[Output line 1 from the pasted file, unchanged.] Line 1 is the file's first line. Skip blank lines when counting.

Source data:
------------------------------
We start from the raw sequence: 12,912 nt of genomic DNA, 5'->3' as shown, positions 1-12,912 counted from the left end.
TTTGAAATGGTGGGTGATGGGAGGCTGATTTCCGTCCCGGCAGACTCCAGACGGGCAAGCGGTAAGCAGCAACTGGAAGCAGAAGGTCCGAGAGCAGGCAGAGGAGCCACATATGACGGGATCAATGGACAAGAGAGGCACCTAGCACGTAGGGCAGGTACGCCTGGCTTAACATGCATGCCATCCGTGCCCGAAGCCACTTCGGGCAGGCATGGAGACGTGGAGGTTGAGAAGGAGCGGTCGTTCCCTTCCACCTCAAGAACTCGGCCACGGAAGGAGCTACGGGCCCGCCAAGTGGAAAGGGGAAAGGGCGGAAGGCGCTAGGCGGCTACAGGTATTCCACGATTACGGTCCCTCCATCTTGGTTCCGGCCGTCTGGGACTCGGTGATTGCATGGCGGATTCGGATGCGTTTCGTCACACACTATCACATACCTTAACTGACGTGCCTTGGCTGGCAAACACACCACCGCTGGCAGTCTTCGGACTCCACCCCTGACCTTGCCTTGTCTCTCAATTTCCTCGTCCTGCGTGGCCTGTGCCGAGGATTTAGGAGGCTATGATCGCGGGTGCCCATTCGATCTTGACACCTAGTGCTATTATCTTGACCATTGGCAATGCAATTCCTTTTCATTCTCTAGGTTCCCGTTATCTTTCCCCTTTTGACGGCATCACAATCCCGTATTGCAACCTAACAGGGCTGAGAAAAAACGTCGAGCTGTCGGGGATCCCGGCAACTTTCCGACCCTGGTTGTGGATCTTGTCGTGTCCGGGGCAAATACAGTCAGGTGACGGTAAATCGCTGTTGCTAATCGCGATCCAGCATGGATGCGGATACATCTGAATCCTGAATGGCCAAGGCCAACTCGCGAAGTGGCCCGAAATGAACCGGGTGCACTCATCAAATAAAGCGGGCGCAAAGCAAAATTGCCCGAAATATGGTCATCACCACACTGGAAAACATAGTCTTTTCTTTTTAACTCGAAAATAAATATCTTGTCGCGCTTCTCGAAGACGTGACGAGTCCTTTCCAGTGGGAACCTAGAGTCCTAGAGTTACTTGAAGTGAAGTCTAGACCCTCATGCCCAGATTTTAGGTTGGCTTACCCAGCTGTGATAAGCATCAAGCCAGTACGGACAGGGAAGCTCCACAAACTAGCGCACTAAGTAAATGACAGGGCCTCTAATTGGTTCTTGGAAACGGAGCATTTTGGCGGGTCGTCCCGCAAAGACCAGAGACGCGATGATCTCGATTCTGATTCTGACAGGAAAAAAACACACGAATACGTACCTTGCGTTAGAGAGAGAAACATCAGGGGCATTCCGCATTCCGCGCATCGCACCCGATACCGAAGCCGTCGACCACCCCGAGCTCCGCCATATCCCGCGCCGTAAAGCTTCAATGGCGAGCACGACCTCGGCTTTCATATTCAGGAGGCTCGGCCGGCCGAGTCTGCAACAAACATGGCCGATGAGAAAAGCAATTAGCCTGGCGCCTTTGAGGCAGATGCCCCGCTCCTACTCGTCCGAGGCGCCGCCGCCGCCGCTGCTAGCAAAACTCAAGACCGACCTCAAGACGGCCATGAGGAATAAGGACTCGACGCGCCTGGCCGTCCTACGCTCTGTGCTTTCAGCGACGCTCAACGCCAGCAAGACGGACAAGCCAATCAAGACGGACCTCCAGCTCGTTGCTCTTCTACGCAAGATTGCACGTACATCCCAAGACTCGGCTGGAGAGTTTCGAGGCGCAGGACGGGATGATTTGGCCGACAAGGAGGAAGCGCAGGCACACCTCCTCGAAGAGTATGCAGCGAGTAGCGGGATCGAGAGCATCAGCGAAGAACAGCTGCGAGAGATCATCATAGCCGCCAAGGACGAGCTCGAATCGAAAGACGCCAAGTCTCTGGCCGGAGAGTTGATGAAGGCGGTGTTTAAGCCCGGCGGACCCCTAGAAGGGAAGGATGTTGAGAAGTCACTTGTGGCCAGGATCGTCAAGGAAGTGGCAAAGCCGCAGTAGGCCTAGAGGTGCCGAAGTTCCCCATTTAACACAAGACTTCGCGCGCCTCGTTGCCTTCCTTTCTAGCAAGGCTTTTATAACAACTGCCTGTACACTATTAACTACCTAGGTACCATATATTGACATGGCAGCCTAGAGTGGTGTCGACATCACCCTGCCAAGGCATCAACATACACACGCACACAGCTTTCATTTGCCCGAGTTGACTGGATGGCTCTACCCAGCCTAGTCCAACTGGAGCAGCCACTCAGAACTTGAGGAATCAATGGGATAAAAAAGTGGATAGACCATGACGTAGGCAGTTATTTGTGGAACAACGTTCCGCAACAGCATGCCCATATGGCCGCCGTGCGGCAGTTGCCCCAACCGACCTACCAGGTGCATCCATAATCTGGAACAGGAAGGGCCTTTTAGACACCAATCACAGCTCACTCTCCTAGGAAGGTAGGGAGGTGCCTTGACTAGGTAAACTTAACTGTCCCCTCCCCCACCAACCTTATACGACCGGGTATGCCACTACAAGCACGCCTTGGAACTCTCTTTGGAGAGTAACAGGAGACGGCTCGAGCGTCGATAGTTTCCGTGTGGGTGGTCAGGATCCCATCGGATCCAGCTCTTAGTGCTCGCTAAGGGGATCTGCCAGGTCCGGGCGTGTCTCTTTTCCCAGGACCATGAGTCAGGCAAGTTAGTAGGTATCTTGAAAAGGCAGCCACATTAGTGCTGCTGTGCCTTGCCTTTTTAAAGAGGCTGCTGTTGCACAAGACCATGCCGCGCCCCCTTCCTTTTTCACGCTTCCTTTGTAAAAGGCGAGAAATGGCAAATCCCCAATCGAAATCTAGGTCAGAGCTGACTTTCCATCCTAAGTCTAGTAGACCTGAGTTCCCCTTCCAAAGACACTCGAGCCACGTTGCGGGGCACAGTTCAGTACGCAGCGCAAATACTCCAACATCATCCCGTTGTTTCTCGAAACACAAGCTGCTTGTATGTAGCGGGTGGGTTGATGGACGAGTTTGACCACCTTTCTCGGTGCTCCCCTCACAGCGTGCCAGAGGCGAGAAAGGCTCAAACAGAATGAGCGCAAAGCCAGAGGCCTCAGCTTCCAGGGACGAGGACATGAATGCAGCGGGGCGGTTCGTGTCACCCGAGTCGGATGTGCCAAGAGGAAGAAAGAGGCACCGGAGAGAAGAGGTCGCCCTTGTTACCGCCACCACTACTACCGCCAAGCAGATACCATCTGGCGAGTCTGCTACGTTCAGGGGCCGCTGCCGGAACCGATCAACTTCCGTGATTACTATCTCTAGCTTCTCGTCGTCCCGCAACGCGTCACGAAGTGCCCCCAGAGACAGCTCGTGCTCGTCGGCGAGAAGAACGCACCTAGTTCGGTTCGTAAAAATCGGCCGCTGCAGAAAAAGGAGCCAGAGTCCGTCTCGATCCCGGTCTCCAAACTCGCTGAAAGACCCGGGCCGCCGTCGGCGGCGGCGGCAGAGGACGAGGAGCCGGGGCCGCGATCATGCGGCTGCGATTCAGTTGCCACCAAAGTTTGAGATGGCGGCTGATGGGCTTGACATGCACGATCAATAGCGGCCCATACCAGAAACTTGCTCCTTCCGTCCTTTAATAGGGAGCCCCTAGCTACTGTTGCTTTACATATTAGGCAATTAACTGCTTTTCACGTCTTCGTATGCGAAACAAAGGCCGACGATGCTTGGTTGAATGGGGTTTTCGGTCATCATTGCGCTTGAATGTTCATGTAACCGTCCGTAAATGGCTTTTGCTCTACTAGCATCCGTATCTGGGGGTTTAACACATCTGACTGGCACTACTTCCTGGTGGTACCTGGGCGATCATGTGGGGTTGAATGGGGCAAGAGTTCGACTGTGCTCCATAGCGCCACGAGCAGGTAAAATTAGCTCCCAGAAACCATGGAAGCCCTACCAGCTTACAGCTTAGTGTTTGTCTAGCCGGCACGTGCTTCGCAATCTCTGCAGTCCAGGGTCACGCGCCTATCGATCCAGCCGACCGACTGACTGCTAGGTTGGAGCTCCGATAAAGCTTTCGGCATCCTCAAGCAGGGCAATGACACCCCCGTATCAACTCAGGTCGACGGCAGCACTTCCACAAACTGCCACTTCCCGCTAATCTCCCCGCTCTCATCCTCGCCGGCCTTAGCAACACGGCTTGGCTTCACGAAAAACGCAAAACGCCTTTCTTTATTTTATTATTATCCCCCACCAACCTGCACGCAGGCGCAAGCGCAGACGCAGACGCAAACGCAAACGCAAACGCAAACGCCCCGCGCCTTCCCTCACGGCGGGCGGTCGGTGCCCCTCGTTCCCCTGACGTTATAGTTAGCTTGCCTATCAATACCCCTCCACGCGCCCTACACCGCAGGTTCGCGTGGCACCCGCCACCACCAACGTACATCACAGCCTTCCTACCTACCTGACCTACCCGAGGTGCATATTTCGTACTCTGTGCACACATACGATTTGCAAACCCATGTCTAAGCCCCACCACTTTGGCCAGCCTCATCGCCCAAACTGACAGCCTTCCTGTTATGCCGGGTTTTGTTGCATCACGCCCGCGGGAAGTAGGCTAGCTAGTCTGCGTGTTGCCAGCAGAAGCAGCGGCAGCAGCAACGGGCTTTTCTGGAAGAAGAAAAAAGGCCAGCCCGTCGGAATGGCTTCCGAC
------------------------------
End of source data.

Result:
We start from the raw sequence: 12,912 nt of genomic DNA, 5'->3' as shown, positions 1-12,912 counted from the left end.